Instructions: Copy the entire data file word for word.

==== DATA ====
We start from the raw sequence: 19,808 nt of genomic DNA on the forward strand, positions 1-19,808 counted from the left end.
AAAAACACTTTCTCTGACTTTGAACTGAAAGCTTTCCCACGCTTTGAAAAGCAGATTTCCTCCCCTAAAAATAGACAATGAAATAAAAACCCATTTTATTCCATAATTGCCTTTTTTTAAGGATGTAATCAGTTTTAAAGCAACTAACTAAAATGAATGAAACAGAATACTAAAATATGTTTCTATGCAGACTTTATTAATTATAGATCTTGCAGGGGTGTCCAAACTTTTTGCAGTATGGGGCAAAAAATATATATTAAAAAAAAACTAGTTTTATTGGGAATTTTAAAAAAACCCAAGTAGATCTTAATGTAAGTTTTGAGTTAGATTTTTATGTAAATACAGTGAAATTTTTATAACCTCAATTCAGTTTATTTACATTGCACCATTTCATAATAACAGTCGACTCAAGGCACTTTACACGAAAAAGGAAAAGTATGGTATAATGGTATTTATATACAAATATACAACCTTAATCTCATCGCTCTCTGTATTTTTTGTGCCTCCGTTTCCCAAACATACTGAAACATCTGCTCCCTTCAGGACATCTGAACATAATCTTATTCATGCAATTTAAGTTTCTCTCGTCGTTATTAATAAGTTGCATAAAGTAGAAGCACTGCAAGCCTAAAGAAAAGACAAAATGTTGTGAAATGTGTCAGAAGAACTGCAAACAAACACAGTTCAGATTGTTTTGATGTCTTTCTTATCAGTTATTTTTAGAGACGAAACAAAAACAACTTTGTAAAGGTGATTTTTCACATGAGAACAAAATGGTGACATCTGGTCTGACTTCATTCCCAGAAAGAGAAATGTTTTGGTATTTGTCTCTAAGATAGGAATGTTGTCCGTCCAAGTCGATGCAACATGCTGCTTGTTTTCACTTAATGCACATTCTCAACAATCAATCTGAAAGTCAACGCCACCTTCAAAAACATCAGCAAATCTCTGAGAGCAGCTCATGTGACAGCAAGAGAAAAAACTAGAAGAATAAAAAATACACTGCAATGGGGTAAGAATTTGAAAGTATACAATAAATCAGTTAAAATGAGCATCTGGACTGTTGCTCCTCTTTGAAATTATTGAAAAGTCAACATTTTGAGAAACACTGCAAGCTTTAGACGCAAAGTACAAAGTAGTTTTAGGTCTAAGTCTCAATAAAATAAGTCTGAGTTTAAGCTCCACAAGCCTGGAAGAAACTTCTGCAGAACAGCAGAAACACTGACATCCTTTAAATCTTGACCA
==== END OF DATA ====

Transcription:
We start from the raw sequence: 19,808 nt of genomic DNA on the forward strand, positions 1-19,808 counted from the left end.
AAAAACACTTTCTCTGACTTTGAACTGAAAGCTTTCCCACGCTTTGAAAAGCAGATTTCCTCCCCTAAAAATAGACAATGAAATAAAAACCCATTTTATTCCATAATTGCCTTTTTTTAAGGATGTAATCAGTTTTAAAGCAACTAACTAAAATGAATGAAACAGAATACTAAAATATGTTTCTATGCAGACTTTATTAATTATAGATCTTGCAGGGGTGTCCAAACTTTTTGCAGTATGGGGCAAAAAATATATATTAAAAAAAAACTAGTTTTATTGGGAATTTTAAAAAAACCCAAGTAGATCTTAATGTAAGTTTTGAGTTAGATTTTTATGTAAATACAGTGAAATTTTTATAACCTCAATTCAGTTTATTTACATTGCACCATTTCATAATAACAGTCGACTCAAGGCACTTTACACGAAAAAGGAAAAGTATGGTATAATGGTATTTATATACAAATATACAACCTTAATCTCATCGCTCTCTGTATTTTTTGTGCCTCCGTTTCCCAAACATACTGAAACATCTGCTCCCTTCAGGACATCTGAACATAATCTTATTCATGCAATTTAAGTTTCTCTCGTCGTTATTAATAAGTTGCATAAAGTAGAAGCACTGCAAGCCTAAAGAAAAGACAAAATGTTGTGAAATGTGTCAGAAGAACTGCAAACAAACACAGTTCAGATTGTTTTGATGTCTTTCTTATCAGTTATTTTTAGAGACGAAACAAAAACAACTTTGTAAAGGTGATTTTTCACATGAGAACAAAATGGTGACATCTGGTCTGACTTCATTCCCAGAAAGAGAAATGTTTTGGTATTTGTCTCTAAGATAGGAATGTTGTCCGTCCAAGTCGATGCAACATGCTGCTTGTTTTCACTTAATGCACATTCTCAACAATCAATCTGAAAGTCAACGCCACCTTCAAAAACATCAGCAAATCTCTGAGAGCAGCTCATGTGACAGCAAGAGAAAAAACTAGAAGAATAAAAAATACACTGCAATGGGGTAAGAATTTGAAAGTATACAATAAATCAGTTAAAATGAGCATCTGGACTGTTGCTCCTCTTTGAAATTATTGAAAAGTCAACATTTTGAGAAACACTGCAAGCTTTAGACGCAAAGTACAAAGTAGTTTTAGGTCTAAGTCTCAATAAAATAAGTCTGAGTTTAAGCTCCACAAGCCTGGAAGAAACTTCTGCAGAACAGCAGAAACACTGACATCCTTTAAATCTTGACCA